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Ask HN: How do you test your web applications?
56 points by unignorant on Mar 30, 2010 | hide | past | web | favorite | 24 comments
I'm an undergraduate who happens to be taking a graduate seminar in Programming Languages. Recently, we read a paper on testing web applications, and the (perhaps cynical) notion among the grad. students was that "no one tests web apps," which I felt was wrong.

So to possibly vindicate myself, I'm curious as to how many here do test, and if so, how?

Edit: Thanks for the responses! To be more clear, we were discussing testing more along the lines of "finding bugs and vulnerabilities" and less along the lines of "usability."




Testing is a vague term. There are lots of types of testing, which other posts go over quite well, but I'll give a rundown.

* Requirements testing - take the napkin you scribbled your idea on, and mentally run through it a few time. A feature that is 100% correct code but does the wrong thing, is still a "bug".

* Unit testing - low level, typically at the database and business logic level. Does this function return what I think it does?

* Integration / Frontend testing - automated scripts that run through and 'click' on elements, and verify content. Webrat and Selenium are a great tools for this.

* Usability testing - throw some real users at it, find bugs in your design and workflow.

* Penetration / security testing - attack your site from the outside. Alternately, audit the site from a code-level point of view. Find security holes, figure out ways that people will abuse your site.

* Load testing - once you get a site up, will it stay up after traffic hits. This is a rather deep topic in and of itself.

You get the idea. There are probably more that I didn't hit. But basically every step along the way to having the final app can and should be tested.

Testing is more than finding bugs, it's finding flaws in thinking. Whether it's the 'business analyst' aiming for the wrong target, the designer having a hard-to-find button on the mockup, or a coder using the wrong import() function override.


Since I do this professionally, I have a lot to say about testing web apps, but I'm going to keep my recommendation short and precise.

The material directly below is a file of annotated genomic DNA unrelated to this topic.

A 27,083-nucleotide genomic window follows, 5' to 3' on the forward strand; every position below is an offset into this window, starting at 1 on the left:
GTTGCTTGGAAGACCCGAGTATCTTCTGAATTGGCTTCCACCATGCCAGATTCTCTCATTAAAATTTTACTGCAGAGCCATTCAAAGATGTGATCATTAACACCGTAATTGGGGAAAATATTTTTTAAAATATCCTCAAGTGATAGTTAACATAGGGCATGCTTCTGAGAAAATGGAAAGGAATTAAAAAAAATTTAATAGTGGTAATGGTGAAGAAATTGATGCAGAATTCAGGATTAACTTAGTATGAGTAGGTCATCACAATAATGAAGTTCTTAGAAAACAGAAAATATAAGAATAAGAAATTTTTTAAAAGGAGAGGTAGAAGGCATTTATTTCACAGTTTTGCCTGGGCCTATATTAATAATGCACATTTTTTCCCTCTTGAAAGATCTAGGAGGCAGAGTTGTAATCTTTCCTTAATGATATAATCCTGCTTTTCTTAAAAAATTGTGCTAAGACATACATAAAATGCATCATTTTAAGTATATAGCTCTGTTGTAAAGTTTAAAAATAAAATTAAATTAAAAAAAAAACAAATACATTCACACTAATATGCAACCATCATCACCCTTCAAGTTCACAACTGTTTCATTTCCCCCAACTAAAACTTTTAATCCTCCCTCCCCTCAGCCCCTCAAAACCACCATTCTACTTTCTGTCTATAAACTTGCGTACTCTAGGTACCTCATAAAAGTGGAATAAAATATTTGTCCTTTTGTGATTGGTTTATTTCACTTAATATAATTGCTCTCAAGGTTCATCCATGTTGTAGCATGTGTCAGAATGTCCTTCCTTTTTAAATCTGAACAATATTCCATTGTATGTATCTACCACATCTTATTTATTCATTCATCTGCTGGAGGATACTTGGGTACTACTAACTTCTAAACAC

Go here:

  http://portswigger.net/suite/
Drop the $200 or so for a copy of Burp Suite Pro.

Burp is the industry standard tool for testing web apps; probably more than half of all web app penetration testers use it. It's like Firefox Tamper Data on steroids; it gets between you and your request, breaks out all the parameters for you, and gives you tools to manipulate and replay the requests.

You in particular want to understand the Burp Intruder, which is Burp's fuzzer. The fuzzer takes a request, tries to figure out where all the parameters are (you can help it with that), and then feeds malicious inputs through them and records the responses.

You want to fuzz every page in your application at every code drop. We've seen entry level QA people trained to do this, so delegate the task if you're not sure you can make yourself do it reliably. You want to collect every error response, and you want to grab your application logs and look for every exception or abnormal event. You want to know how the responses are different from the last run each time you ship a new version of the app.

Burp is so extremely effective that I'm amazed every web dev team doesn't already have a copy. I think it's because it's billed as a "security" tool. But it's obviously more than that.

Webdevs have a lot to say about unit testing and cloud testing and integration testing and test-first development. What I can tell you is that I've seen no correlation between test methodology and pentest outcome. The TDD teams fall just as fast as the seat-of-the-pants teams. I want to strongly recommend that you don't waste time strategizing on how you'll test or validate architecture or whatever. Burp is a no-BS tool. Get it, run it, and you will find bad things. Work out your effective bill rate and the amount of time it takes you to adopt or extend a test suite, and it's the cheapest quality enhancer that's probably available to you. Do whatever you want on the testing side, but do Burp first.